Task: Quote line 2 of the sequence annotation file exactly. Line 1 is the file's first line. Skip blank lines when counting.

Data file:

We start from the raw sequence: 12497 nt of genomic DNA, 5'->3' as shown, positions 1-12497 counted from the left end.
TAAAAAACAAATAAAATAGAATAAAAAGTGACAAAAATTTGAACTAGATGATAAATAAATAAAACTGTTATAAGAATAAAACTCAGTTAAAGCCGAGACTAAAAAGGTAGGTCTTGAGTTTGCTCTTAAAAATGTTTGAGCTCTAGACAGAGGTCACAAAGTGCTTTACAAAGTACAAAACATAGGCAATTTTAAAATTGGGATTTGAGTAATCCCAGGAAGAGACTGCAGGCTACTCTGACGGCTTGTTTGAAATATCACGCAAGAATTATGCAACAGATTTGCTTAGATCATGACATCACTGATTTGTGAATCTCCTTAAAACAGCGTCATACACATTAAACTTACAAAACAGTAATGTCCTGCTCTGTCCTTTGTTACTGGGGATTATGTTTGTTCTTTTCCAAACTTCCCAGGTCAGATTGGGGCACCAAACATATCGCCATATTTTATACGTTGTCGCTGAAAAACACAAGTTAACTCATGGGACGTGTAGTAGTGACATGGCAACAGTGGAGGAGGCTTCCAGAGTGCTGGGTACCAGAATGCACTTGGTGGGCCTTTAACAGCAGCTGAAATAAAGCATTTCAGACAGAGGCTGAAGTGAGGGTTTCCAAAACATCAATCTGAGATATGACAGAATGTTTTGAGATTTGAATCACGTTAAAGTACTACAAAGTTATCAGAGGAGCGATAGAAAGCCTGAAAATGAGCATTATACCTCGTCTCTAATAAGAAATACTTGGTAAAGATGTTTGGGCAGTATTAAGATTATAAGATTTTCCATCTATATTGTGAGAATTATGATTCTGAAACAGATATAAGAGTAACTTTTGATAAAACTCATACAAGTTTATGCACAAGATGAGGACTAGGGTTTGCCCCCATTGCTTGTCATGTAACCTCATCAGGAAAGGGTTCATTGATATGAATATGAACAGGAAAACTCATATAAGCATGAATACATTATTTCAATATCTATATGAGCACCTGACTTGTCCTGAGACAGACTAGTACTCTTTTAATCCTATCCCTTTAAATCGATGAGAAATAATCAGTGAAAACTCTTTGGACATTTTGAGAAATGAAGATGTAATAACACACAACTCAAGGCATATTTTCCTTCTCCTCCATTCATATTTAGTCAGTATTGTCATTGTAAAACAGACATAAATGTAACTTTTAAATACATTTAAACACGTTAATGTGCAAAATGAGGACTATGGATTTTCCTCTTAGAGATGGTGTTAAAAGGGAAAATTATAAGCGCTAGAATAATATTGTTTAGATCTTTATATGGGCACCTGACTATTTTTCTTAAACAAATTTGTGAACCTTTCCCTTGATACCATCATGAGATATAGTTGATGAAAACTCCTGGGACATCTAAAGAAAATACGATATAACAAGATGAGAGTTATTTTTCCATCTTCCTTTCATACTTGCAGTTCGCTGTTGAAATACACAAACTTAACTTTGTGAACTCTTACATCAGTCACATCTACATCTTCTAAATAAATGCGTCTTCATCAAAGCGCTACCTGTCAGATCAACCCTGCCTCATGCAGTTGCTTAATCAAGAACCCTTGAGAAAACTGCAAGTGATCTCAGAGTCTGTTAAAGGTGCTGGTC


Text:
TAAAAAACAAATAAAATAGAATAAAAAGTGACAAAAATTTGAACTAGATGATAAATAAATAAAACTGTTATAAGAATAAAACTCAGTTAAAGCCGAGACTAAAAAGGTAGGTCTTGAGTTTGCTCTTAAAAATGTTTGAGCTCTAGACAGAGGTCACAAAGTGCTTTACAAAGTACAAAACATAGGCAATTTTAAAATTGGGATTTGAGTAATCCCAGGAAGAGACTGCAGGCTACTCTGACGGCTTGTTTGAAATATCACGCAAGAATTATGCAACAGATTTGCTTAGATCATGACATCACTGATTTGTGAATCTCCTTAAAACAGCGTCATACACATTAAACTTACAAAACAGTAATGTCCTGCTCTGTCCTTTGTTACTGGGGATTATGTTTGTTCTTTTCCAAACTTCCCAGGTCAGATTGGGGCACCAAACATATCGCCATATTTTATACGTTGTCGCTGAAAAACACAAGTTAACTCATGGGACGTGTAGTAGTGACATGGCAACAGTGGAGGAGGCTTCCAGAGTGCTGGGTACCAGAATGCACTTGGTGGGCCTTTAACAGCAGCTGAAATAAAGCATTTCAGACAGAGGCTGAAGTGAGGGTTTCCAAAACATCAATCTGAGATATGACAGAATGTTTTGAGATTTGAATCACGTTAAAGTACTACAAAGTTATCAGAGGAGCGATAGAAAGCCTGAAAATGAGCATTATACCTCGTCTCTAATAAGAAATACTTGGTAAAGATGTTTGGGCAGTATTAAGATTATAAGATTTTCCATCTATATTGTGAGAATTATGATTCTGAAACAGATATAAGAGTAACTTTTGATAAAACTCATACAAGTTTATGCACAAGATGAGGACTAGGGTTTGCCCCCATTGCTTGTCATGTAACCTCATCAGGAAAGGGTTCATTGATATGAATATGAACAGGAAAACTCATATAAGCATGAATACATTATTTCAATATCTATATGAGCACCTGACTTGTCCTGAGACAGACTAGTACTCTTTTAATCCTATCCCTTTAAATCGATGAGAAATAATCAGTGAAAACTCTTTGGACATTTTGAGAAATGAAGATGTAATAACACACAACTCAAGGCATATTTTCCTTCTCCTCCATTCATATTTAGTCAGTATTGTCATTGTAAAACAGACATAAATGTAACTTTTAAATACATTTAAACACGTTAATGTGCAAAATGAGGACTATGGATTTTCCTCTTAGAGATGGTGTTAAAAGGGAAAATTATAAGCGCTAGAATAATATTGTTTAGATCTTTATATGGGCACCTGACTATTTTTCTTAAACAAATTTGTGAACCTTTCCCTTGATACCATCATGAGATATAGTTGATGAAAACTCCTGGGACATCTAAAGAAAATACGATATAACAAGATGAGAGTTATTTTTCCATCTTCCTTTCATACTTGCAGTTCGCTGTTGAAATACACAAACTTAACTTTGTGAACTCTTACATCAGTCACATCTACATCTTCTAAATAAATGCGTCTTCATCAAAGCGCTACCTGTCAGATCAACCCTGCCTCATGCAGTTGCTTAATCAAGAACCCTTGAGAAAACTGCAAGTGATCTCAGAGTCTGTTAAAGGTGCTGGTC